Joe DeVries, assistant to Oakland’s city administrator said an all-cash economy is not only dangerous, but stunts the growth of the cannabis industry and is inefficient, causing city governments to lose tax revenue. He said, “This is the only industry that is begging to pay taxes, the only industry that is begging to be regulated. The safer it becomes, the safer for consumers and the better for governments.”

To pay taxes, DeVries stated, “people are coming in with backpacks full of cash. This is not only unsafe but it takes time to count. We have to hire additional staff to sit and count the money. That is what cities will have to deal with” if the state doesn’t make the pot business as legitimate as other industries.

It’s not an entirely new challenge. For years, medical marijuana dispensaries and growers have been forced to use cash to pay their employees, rent, utility bills, taxes, and other expenses putting themselves at great danger. The concern will be magnified once licenses are issued for recreational sales in 2018. California’s marijuana industry is anticipated to bring in an estimated $1 billion in new tax revenue, according to the Legislative Analyst’s Office.

Larry Thacker, CEO of Caliva, San Jose’s largest dispensary said, “We can’t take credit cards. We can’t get access to capital. We can’t get credit lines. We can’t normalize our banking relationships. Every bank we talk to doesn’t want to talk to us. I implore you to help us come up with a solution that dramatically lowers the risk to our business.”

Debby Goldsberry of Magnolia Wellness, an Oakland-based medical marijuana dispensary recently said, “I have been kicked out of our finest banks, such as Bank of America and Wells Fargo. Our local credit union kicked us out.”

Growers face similar problems. Grower Kaiya Bercow, CEO of a Santa Cruz-based farm, which is paid for its product by dispensaries entirely in cash, said, “Banking is a nightmare. We do currently have bank accounts, but the vast majority of our finances are handled in cash. Numerous local and national banks have closed our accounts once they discover we are a cannabis company and are ‘high risk.’ “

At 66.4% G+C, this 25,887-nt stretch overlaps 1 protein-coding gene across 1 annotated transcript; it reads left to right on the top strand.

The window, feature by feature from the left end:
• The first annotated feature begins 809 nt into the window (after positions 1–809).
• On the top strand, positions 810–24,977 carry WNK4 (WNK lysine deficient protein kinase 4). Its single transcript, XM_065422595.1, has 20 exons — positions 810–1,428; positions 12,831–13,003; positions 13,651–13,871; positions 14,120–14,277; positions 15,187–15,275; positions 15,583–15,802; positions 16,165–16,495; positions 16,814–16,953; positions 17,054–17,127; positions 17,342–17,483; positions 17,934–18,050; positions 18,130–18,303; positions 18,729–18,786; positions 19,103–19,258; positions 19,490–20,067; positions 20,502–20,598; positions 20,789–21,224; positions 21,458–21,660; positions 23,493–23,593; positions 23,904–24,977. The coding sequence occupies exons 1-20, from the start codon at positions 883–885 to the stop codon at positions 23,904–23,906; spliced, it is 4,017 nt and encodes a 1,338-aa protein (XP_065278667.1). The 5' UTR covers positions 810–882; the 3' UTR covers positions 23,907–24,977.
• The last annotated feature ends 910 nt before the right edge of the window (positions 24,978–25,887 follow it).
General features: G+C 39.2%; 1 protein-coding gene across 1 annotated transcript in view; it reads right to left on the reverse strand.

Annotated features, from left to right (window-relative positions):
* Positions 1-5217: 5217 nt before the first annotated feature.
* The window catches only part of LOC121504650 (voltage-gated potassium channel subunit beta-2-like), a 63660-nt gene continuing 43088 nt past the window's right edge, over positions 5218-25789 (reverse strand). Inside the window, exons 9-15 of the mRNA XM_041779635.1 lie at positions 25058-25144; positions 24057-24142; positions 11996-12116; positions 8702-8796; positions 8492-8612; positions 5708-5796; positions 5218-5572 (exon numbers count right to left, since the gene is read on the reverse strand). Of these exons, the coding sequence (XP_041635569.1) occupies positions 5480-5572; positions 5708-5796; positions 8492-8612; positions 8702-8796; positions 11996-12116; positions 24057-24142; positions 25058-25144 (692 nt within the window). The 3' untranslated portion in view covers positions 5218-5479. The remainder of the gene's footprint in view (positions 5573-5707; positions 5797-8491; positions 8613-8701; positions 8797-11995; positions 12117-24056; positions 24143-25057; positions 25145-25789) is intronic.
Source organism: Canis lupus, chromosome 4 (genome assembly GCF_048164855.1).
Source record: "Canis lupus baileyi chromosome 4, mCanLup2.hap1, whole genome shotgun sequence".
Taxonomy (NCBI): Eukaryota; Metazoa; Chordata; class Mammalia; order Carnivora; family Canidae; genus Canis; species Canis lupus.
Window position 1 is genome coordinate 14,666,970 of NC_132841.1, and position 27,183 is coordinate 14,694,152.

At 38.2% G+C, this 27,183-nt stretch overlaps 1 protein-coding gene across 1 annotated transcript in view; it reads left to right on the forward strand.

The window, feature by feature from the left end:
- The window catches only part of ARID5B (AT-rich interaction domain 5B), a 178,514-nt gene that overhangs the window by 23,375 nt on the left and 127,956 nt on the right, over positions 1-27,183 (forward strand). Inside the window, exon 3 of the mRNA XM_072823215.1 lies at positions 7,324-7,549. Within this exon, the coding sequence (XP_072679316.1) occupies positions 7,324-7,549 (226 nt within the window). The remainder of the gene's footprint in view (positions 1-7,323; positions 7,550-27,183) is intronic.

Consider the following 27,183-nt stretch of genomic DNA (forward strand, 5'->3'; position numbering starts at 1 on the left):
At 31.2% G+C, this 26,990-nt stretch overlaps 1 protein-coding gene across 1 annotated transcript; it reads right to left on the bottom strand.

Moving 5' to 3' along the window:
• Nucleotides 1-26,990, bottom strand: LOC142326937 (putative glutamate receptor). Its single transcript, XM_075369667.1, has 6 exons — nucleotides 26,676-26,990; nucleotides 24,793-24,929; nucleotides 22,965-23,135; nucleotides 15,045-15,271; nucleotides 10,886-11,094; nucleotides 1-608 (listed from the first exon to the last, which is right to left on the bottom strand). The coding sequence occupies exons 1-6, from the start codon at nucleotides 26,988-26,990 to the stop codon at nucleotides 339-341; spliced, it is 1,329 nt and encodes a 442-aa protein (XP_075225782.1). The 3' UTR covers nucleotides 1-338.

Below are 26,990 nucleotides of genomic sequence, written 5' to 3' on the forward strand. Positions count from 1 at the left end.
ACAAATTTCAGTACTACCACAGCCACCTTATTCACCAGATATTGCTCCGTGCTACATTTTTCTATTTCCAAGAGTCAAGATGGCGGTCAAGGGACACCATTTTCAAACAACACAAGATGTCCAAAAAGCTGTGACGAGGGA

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In a once-empty office in Oregon’s Department of Revenue headquarters, officials have created a mini-fortress. Recently hired workers to sit behind bulletproof glass at a window inaccessible to the public. Police officers brought out of retirement roam the building with handguns on their hips. Security cameras monitor the hallways.

The changes, paid for with a $3.5 million budget and prompted by the state’s newly legal marijuana industry, are similar to those that Colorado and Washington made for accepting huge cash payments of pot taxes from businesses historically blocked from banking. Federal data show that the number of banks and credit unions across the country willing to handle pot money under Treasury Department guidelines issued two years ago has jumped from 51 in March 2014 to 301 last month. More than three years into Washington’s legal pot experiment, a large majority of businesses are paying taxes electronically, a sign of better access to bank accounts. The state is even poised to require electronic payments unless the shops can show a good reason to pay in cash.